Human Rights Report Release: A Moment to Reflect on U.S. Arms Policy

By Jeff Abramson

In a live broadcast at 11:30 this morning, the State Department will release its annual human rights report. Among many hopes of what will become of this important yearly assessment, one is that it will spur an examination of U.S. arms transfer policies .

As noted last week, ACA staff have cross-checked the list of 28 countries for which Congress was notified of foreign military sales last year against the State Department’s last human rights reports.  More than a third (11) of the states failed to guarantee freedom of speech, association, and assembly, as well as a free press. Torture, arbitrary arrest, and discrimination remained a problem in many of these same states. (Spreadsheet and further explanation available here.)

As arms supplying countries are reacting to the changes in the Middle East, and in many cases stopping transfers and rescinding licenses, the UK Parliament’s Committees on Armed Export Controls has just published its own report, which found:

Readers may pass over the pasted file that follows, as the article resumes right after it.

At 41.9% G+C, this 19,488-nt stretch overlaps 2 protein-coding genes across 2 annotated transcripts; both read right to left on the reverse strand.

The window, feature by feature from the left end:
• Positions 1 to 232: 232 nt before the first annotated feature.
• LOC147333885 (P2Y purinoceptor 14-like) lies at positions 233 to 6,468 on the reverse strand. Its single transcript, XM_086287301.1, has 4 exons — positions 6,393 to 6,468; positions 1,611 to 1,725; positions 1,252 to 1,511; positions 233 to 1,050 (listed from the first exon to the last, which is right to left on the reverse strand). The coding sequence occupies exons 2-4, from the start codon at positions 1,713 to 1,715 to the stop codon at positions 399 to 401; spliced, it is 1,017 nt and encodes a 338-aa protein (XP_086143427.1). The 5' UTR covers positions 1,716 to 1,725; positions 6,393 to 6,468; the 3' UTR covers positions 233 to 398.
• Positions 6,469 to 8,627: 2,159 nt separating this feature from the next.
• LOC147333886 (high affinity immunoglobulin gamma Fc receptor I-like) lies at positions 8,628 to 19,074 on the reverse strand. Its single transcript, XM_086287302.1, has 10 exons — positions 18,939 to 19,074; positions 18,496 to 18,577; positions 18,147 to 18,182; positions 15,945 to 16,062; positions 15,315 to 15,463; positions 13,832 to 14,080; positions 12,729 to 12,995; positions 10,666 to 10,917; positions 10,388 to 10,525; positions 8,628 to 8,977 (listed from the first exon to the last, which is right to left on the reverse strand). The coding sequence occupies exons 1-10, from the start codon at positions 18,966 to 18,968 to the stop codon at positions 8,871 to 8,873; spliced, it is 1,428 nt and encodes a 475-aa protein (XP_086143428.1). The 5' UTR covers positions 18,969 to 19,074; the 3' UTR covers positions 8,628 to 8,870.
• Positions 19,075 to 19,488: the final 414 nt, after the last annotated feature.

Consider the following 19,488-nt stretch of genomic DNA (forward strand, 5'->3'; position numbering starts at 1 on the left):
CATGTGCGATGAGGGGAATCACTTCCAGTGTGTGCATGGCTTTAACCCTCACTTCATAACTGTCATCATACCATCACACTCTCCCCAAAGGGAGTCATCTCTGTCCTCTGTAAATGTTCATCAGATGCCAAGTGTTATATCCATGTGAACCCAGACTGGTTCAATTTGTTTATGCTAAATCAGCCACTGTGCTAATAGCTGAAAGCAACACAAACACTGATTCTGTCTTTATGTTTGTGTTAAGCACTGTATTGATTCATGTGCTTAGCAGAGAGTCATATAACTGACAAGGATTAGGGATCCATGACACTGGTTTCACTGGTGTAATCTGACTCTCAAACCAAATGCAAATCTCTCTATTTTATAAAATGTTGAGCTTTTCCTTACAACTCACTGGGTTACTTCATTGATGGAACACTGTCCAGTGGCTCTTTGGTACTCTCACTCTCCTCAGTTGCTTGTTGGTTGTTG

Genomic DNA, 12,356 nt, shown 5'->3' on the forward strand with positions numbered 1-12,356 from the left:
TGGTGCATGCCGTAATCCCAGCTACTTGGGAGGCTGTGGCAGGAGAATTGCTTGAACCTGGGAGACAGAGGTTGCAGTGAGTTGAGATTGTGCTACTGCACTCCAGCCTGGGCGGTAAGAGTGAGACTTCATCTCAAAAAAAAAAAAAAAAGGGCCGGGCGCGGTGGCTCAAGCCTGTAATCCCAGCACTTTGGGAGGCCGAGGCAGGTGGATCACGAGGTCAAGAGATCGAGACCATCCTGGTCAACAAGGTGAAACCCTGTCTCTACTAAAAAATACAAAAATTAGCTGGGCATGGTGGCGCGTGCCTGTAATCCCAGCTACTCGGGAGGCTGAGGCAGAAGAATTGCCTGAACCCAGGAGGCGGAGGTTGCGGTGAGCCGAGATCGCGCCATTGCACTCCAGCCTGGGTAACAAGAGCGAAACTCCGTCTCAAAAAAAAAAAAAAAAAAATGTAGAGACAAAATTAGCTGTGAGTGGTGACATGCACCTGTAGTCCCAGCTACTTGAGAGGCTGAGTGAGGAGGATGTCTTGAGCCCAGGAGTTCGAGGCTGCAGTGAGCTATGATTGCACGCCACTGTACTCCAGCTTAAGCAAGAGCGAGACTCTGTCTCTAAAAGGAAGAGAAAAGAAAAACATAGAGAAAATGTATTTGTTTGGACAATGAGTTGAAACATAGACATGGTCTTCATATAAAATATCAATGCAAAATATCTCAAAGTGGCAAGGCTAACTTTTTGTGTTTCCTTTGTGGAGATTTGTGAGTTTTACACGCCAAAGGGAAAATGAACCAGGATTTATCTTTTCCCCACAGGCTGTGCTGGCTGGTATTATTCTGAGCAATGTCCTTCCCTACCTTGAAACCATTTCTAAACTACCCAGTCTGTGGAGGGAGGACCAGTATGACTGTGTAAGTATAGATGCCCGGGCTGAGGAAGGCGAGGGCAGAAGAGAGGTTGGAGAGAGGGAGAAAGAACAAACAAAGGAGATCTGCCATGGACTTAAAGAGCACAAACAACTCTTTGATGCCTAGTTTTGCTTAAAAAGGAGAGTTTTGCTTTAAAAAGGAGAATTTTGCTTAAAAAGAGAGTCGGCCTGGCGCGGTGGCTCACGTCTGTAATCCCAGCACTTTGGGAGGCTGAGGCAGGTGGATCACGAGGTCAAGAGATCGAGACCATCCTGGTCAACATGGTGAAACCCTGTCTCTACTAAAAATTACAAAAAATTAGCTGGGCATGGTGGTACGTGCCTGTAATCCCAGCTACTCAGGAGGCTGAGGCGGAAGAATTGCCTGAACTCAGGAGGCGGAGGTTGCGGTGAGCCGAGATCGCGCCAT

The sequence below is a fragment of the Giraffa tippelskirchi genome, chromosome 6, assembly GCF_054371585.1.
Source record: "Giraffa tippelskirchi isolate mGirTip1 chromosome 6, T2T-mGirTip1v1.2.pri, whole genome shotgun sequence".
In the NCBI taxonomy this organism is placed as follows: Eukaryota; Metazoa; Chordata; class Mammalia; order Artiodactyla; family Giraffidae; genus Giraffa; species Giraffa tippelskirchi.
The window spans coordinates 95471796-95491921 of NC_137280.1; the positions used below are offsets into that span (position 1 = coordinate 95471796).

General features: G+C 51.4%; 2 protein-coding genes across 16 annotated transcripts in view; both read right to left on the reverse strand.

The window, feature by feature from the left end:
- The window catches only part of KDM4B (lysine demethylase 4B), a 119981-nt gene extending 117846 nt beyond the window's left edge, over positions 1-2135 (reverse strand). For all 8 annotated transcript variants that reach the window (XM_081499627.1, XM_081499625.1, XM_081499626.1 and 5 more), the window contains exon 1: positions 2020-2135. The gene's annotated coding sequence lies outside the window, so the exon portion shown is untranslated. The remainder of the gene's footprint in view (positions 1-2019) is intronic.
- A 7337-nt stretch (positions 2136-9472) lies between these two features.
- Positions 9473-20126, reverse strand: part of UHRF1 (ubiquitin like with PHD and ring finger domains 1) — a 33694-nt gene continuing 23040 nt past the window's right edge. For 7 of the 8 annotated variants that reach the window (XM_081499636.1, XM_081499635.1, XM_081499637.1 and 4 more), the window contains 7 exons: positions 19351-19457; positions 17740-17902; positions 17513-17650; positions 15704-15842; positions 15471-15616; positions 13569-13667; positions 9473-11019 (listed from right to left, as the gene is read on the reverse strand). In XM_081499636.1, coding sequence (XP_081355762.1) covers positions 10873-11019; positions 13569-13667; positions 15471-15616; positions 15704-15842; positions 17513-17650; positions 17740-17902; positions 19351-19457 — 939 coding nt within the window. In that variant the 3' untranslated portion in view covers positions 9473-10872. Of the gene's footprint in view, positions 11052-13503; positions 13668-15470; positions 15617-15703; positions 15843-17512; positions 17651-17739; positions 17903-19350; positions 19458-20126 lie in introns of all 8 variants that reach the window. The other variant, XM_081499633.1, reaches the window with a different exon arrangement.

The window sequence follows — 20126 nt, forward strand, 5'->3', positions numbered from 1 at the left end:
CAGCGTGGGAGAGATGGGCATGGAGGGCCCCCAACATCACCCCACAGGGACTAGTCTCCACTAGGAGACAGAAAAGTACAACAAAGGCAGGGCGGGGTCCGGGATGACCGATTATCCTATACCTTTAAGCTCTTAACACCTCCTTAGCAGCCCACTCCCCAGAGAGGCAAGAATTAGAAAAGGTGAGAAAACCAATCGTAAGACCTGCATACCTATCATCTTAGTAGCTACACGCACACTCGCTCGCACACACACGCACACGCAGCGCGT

the present Government and its predecessor misjudged the risk that arms approved for export to certain authoritarian countries in North Africa and the Middle East might be used for internal repression…. We also recommend that the Government sets out how it intends to reconcile the potential conflict of interest between increased emphasis on promoting arms exports with the staunch upholding of human rights.

Given these findings, researchers and advocates are asking that a review now underway in the UK be as comprehensive as possible and involve civil society.

For the United States, whose policies promote human rights and practices promote expanded arms sales, it is time to heed this advice and conduct its own comprehensive review of arms transfer policy. As governments around the globe work to create a robust arms trade treaty, it is essential that the world’s largest arms supplier is setting a world class standard.

the present Government and its predecessor misjudged the risk that arms approved for
export to certain authoritarian countries in North Africa and the Middle East might be
used for internal repression. We welcome the revocation of a number of arms export
licences to Bahrain, Egypt, Libya and Tunisia, and recommend that the Government
extends immediately its review of UK arms export licences for countries in North Africa
and the wider Middle East to authoritarian regimes worldwide. We also recommend
that the Government sets out how it intends to reconcile the potential conflict of interest
between increased emphasis on promoting arms exports with the staunch upholding of
human rights.

About Jeff Abramson

Deputy Director, Arms Control Association
This entry was posted in Arms Trade, Conventional Weapons. Bookmark the permalink.

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